When writing a sentence, Do you write, "So and so said...", or "So and So stated...." ?
I always thought when using "said", you are paraphrasing someone's comment, and using "stated", you write someone's exact words.
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Technically, neither. I would use "says" or "states."
In formal academic writing (arts & sciences), you will say "says" (informal) or "states" (formal), or you may interchange the two if your discourse relies heavily on testimony. Regardless, keep it simple and understated: the focus should not be on the lead-in sentence or the tag, but on the quote or paraphrase itself.
The reason it should be present tense is that the language of academia must be current and up-to-date. Also, present tense suggests not only the past, but it connotes the future as well (that the idea is still relevant). Even if you are discussing a novel written in 1960 about the 1930s, as The Autobiography of Malcolm X is, you will want to say, "Malcolm X says that the race problem in America is thus and so...".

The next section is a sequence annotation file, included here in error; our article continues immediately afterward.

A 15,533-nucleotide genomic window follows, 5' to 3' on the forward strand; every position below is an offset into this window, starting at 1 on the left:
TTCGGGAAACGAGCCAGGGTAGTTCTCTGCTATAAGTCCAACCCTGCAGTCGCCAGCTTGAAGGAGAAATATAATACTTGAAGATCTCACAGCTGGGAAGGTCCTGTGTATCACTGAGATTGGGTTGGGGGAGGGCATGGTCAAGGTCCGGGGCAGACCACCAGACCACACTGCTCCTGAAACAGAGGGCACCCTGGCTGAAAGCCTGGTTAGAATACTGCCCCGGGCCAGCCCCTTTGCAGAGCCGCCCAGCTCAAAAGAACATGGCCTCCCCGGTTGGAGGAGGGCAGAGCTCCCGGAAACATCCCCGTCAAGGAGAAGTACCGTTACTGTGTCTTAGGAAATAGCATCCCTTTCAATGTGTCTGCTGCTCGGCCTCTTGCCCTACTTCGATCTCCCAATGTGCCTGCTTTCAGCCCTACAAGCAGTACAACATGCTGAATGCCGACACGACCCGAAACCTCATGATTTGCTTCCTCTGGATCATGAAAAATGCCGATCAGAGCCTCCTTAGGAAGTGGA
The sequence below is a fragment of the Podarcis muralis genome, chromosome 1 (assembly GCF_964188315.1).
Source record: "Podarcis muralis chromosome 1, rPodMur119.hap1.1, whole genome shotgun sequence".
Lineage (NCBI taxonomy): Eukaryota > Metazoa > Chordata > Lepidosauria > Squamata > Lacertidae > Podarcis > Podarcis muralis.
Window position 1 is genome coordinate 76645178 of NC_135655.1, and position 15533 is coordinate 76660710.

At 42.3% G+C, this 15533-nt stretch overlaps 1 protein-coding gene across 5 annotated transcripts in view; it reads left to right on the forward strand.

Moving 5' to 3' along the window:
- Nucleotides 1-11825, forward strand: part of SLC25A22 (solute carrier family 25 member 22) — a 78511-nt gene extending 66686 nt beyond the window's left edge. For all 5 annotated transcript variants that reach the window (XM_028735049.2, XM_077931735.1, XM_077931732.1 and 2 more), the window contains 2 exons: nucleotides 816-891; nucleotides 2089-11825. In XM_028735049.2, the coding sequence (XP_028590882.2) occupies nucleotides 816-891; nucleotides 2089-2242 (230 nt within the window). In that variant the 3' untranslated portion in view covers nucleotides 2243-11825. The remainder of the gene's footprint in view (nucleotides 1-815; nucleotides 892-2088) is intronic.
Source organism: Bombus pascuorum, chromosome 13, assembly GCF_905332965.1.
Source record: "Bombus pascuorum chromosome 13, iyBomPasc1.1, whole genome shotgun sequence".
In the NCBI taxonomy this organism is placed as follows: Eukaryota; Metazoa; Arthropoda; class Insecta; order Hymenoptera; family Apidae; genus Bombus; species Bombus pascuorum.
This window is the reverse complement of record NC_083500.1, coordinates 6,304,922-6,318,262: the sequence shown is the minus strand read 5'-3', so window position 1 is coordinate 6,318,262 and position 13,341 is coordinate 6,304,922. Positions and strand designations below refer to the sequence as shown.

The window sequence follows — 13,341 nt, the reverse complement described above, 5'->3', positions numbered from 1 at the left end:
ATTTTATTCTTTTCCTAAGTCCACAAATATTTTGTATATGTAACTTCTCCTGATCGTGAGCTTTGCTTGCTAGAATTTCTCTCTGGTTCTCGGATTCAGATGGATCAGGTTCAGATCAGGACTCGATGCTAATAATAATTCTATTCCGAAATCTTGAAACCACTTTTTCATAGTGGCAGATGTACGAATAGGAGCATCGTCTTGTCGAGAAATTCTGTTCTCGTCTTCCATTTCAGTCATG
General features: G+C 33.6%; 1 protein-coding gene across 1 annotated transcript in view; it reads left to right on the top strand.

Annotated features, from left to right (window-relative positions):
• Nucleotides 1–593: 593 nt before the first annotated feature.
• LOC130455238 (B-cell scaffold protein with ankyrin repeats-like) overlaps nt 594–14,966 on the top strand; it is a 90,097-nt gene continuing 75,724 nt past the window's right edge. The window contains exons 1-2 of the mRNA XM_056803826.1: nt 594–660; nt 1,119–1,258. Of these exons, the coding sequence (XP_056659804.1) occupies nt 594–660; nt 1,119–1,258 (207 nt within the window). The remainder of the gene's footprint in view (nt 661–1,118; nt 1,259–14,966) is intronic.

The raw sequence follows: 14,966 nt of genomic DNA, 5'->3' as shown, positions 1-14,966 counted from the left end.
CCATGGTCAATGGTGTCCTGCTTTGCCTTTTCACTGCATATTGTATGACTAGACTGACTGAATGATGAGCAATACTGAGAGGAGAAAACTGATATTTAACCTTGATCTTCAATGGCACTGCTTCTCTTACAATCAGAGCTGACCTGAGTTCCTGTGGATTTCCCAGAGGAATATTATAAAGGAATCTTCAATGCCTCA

I don't believe there is any technical difference between said and stated. Stated is probably a little more formal, but that's all. The quotation marks, or lack thereof, determine whether the quote is paraphrased or cited exactly. So use said when you want to be informal, and stated when you want to be formal.
Interestingly, what I've read suggests that attributions are largely irrelevant anyway. Readers tend to pass right over them to get to the name the quote is attributed to, and don't actually read the attribution. This takes a little pressure off of writers, since we don't have to spend too much time worrying about varying our attributions. At least that's the theory.
That's a pretty good rule of thumb. "Someone stated" is generally considered more formal and appropriate for term papers, research papers, speeches and presentations. "Someone said" is more informal, good for conversation, prose style writing, and journal writing. It's also considered proper to use "stated" when citing someone else's formal research or argument from a paper or article, or when the person quoted is an academic or a leader.
Anytime you are looking to persuade someone of a thesis or case, it is generally better to use the formal expression whenever possible. "According to" also works as formal in this case.
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